The temporomandibular joint (also known as the TMJ) is a hinge connecting the jaw to the skull. There’s one in front of each ear. They […]
Acupuncture is widely known as an effective support for quitting smoking. We see good results with using acupuncture to treat all kinds of cravings, including food cravings.
Hormonal transitions are a natural part of life and something almost everyone goes through. They can also be quite difficult! Community acupuncture can help.
Acupuncture is great at treating stress, anxiety, and the impacts of trauma, and whether they are causing, aggravating or are the result of nightmares, acupuncture will likely help. We have treated numerous people for their bad dreams and usually see the nightmares get significantly less frequent, less severe, or even disappear completely.
Acupuncture is a useful complementary therapy for cancer. Acupuncture treatment can help with side effects of cancer treatment such as nausea and vomiting, hot flashes, pain and inflammation …
Acupuncture is well-known as a treatment for pain, but less so as a treatment for numbness. While it’s perhaps not as distressing as extreme pain, numbness can still interfere with someone’s ability to function and enjoy their life. We’ve seen acupuncture be very effective for treating many kinds of numbness…
Inflammation is a natural reaction to physical trauma or injury, and a key part of the immune response to heal wounds and fight infection. Unregulated or “out-of-control” inflammation, however, can contribute to serious health problems. Fortunately, acupuncture can treat both body-wide inflammation including allergic responses (asthma, sinusitis, and colitis for example) as well as more local inflammation like tendonitis or a sprain that just isn’t getting better.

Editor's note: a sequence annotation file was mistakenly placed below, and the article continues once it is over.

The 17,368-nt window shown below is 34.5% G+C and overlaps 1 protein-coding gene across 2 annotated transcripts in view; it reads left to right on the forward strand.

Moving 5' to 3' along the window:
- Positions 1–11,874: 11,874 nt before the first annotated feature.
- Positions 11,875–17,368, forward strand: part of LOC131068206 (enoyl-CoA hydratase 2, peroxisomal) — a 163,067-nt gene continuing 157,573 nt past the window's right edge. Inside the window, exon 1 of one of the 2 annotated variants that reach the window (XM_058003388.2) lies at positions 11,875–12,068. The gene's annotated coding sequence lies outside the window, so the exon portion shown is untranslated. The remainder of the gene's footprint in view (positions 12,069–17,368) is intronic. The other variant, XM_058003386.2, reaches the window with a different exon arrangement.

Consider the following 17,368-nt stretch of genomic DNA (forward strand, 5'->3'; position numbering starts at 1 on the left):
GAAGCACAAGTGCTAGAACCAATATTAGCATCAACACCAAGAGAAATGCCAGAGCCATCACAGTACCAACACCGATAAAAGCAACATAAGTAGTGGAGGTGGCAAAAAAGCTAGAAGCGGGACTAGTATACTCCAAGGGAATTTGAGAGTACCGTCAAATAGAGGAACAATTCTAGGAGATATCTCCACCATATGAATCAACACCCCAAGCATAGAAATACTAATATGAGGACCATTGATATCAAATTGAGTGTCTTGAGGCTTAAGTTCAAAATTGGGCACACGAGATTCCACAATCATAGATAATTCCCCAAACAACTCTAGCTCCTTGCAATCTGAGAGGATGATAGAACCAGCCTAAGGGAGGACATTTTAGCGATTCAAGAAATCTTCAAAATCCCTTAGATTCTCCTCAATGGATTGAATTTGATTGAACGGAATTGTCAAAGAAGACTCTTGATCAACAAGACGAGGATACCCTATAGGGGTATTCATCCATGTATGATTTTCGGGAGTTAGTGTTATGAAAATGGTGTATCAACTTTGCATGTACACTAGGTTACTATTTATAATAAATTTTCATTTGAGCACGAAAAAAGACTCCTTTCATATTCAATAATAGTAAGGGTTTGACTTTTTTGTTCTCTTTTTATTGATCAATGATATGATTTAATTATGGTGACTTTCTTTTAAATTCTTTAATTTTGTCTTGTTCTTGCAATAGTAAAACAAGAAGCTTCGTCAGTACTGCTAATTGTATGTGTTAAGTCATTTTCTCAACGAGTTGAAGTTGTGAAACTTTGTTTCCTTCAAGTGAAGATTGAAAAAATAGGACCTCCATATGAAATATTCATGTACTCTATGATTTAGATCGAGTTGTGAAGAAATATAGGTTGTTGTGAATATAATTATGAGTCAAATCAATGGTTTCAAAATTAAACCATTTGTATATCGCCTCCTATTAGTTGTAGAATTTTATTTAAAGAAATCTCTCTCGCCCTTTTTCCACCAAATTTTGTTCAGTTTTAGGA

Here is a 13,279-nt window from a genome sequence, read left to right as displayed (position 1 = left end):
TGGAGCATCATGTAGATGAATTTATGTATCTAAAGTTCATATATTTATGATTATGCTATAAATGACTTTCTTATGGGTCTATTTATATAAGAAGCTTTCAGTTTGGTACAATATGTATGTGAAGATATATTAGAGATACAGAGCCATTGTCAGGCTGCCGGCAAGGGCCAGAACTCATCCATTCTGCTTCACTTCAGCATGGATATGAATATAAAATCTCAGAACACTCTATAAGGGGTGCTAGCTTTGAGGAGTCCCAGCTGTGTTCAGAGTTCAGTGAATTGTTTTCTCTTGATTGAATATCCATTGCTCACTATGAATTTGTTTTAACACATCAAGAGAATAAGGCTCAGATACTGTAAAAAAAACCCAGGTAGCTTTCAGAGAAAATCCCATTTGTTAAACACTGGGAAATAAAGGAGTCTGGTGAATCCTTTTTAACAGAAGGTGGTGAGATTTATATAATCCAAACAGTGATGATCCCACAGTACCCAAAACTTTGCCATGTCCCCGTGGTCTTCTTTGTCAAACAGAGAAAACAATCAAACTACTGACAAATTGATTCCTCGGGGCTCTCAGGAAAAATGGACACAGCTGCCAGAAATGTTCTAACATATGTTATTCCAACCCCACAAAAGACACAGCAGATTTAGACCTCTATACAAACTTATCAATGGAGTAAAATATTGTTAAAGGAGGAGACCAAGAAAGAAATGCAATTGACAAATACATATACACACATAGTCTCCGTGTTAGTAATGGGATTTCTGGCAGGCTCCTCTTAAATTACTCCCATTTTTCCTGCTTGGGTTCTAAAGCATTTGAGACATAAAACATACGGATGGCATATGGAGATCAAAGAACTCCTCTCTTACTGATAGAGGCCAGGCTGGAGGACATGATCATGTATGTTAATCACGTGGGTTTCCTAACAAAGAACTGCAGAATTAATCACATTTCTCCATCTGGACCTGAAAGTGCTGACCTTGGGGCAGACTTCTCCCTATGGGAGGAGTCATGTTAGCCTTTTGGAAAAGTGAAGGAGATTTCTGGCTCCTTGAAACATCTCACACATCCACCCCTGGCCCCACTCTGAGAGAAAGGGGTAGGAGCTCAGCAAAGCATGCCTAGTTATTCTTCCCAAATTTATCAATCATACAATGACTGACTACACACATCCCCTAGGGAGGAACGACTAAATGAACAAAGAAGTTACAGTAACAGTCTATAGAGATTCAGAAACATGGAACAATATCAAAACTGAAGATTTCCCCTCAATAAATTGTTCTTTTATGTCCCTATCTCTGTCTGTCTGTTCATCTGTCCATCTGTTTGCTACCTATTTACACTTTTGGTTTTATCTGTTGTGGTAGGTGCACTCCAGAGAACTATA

Studies show that for HIV positive folks, acupuncture can help with disturbed sleep, diarrhea, nausea, overall quality of life, and HIV related pain and neuropathy. Acupuncture will not interact with medication, and can actually help with the side effects of medication like …
At GCA we have quite a few regular patients who come for a cluster of treatments once a year, sometime between April and October, during their allergy season. Sometimes the relief is immediate, but if the allergies are really bad, it usually takes a few treatments for someone to feel substantially better.
“What does it feel like?” That’s one of the most common questions we hear from people new to acupuncture. We respond by assuring people that most folks relax pretty quickly, and many people even fall asleep. But that’s not the only thing that happens. A wide range of experiences during acupuncture are considered normal.